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Diamond Select Toys Coming in December: Gandalf, Bullseye, Sonic, and More!

A new Previews is coming, and Diamond Select Toys is ready to reveal what’s in June’s edition of the jam-packed catalog! Busts from G.I. Joe, the Clone Wars and Marvel Comics; action figures from Marvel, Muppets and Lord of the Rings; dioramas from Marvel and Sonic the Hedgehog; and statues from Marvel and Star Wars! It’s the best of all worlds! Find a store near you at comicshoplocator.com, or order online at gentlegiantltd.com!

Legends in 3D G.I Joe Storm Shadow ½ Scale Bust

A Diamond Select Toys release! Because honor demanded it! It’s the first-ever G.I. Joe Legends in 3D bust, and it’s of Cobra’s resident ninja, Storm Shadow! This half-scale bust captures the katana-wielding villain in his trademark white outfit, complete with swords, arrows, throwing stars and more, and sits atop a sword-hilt pedestal. Limited to only 1,000 pieces, it comes packaged in a full-color box with a numbered certificate of authenticity. Designed by Joe Allard, sculpted by Salvador Gomes!

Bust     SRP: $200.00

Lord of the Rings Deluxe Action Figures Series 4 Asst.

A Diamond Select Toys release! The journey continues, with another series of detailed action figures based on the Lord of the Rings film trilogy! Gandalf the Grey makes his debut in the line, with his staff and his sword Glamdring, and the other figure in the assortment is a customizable Uruk-hai Orc, including multiple interchangeable heads and weapons. Each features over 16 points of articulation, and each comes packaged in a full-color window box. Designed by Eamon O’Donoghue, sculpted by Gentle Giant Studios!

Action Figures   SRP: $29.99/ea.

Marvel Animated Style Nightcrawler Statue

A Gentle Giant Ltd. release! Bamf! Kurt Wagner appears in a cloud of smoke and brimstone in this all-new animated-style statue of Nightcrawler! Based on the Marvel Comics variant-cover artwork of Skottie Young, this approximately 5-inch statue of the X-Men’s teleporter captures him in joyful exuberance. Featuring artwork-accurate paint applications and limited to only 3,000 pieces, this statue comes packaged in a full-color box with a numbered certificate of authenticity. Sculpted by Paul Harding!

Statue   SRP: $49.99

Marvel Gamerverse Gallery Spider-Man Miles Morales PVC Diorama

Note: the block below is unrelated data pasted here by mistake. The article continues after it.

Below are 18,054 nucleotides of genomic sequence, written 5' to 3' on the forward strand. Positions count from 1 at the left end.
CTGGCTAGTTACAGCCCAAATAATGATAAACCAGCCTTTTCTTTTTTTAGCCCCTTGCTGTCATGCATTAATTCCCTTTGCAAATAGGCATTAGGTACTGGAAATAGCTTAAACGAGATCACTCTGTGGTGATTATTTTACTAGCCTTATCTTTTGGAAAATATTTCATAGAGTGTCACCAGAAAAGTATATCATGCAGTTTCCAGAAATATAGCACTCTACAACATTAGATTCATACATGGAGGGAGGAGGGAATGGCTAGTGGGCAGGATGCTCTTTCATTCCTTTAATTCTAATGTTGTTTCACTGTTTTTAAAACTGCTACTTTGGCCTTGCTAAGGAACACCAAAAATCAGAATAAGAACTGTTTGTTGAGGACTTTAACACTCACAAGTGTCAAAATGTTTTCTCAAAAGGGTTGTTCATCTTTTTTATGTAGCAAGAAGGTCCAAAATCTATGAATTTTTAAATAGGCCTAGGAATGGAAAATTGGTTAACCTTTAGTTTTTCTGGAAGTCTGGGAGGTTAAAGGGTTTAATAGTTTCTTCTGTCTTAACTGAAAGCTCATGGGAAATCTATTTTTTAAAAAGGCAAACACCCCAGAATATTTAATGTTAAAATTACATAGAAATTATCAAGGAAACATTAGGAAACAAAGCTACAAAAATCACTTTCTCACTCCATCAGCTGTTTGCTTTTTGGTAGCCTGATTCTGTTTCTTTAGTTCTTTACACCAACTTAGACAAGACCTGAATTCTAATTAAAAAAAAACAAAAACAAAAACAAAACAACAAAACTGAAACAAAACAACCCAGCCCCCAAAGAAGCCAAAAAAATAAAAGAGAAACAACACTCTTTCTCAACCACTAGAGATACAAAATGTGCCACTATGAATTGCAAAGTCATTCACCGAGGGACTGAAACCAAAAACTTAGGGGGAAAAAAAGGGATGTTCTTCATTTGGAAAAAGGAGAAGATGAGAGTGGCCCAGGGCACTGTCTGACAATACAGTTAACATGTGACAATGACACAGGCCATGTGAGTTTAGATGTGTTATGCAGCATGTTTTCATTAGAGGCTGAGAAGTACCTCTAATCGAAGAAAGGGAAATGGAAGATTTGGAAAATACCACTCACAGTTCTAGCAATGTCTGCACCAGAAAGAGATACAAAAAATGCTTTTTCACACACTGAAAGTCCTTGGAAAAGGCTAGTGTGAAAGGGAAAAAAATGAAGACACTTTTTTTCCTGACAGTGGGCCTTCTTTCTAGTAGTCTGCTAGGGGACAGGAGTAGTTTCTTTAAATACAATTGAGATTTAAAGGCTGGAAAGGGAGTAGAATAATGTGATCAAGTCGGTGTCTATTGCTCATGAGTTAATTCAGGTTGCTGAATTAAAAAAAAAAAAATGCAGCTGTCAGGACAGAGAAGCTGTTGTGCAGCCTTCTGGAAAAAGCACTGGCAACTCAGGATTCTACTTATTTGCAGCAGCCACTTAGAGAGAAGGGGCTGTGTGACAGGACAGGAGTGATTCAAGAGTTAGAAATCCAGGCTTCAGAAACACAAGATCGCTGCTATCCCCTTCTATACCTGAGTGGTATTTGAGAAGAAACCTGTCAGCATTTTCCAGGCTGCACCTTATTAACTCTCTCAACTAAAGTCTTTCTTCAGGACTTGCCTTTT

A Diamond Select Toys release! Swinging out of his hit video game, Miles Morales prepares to hurl a Venom Blast at his opponent in this all-new Gallery Diorama! Based on the game’s costume design, Miles leaps over one blast as he charges up another in this sculpture made of high-grade PVC, and featuring translucent materials that catch the light. With detailed sculpting and paint applications, it comes packaged in a full-color window box. Designed by Caesar, sculpted by Gentle Giant Studios.

Diorama            SRP: $49.99

Marvel Comic Gallery Iron Man Mark XV PVC Diorama

A Diamond Select Toys release! One of Iron Man’s classic 1990s armors makes its triumphant return in this all-new gallery Diorama! The Encephalo-Remote armor, classified as Model XV, stands amid the wreckage of an Ultron lab, firing a repulsor blast. Measuring approximately 9 inches tall, it is made of high-quality PVC and comes packaged in a full-color window box. Designed by Nelson X. Asencio, and hand-sculpted by Jean St. Jean!

Diorama            SRP: $49.99

Marvel Comic Gallery Iron Man Mark XV PVC Diorama

Marvel Comic Premier Collection Bullseye Resin Statue

A Diamond Select Toys release! Target acquired! Daredevil baddie bullseye gets the Premier Collection treatment with this all-new 9-inch statue! With one foot up on a Daredevil target and playing cards in both hands, Bullseye is ready to take out whoever he needs to in order to get into your collection. Limited to only 3,000 pieces, it comes packaged with a numbered certificate of authenticity in a full-color box. Designed by Caesar and Clayburn Moore, hand-sculpted by Clayburn Moore.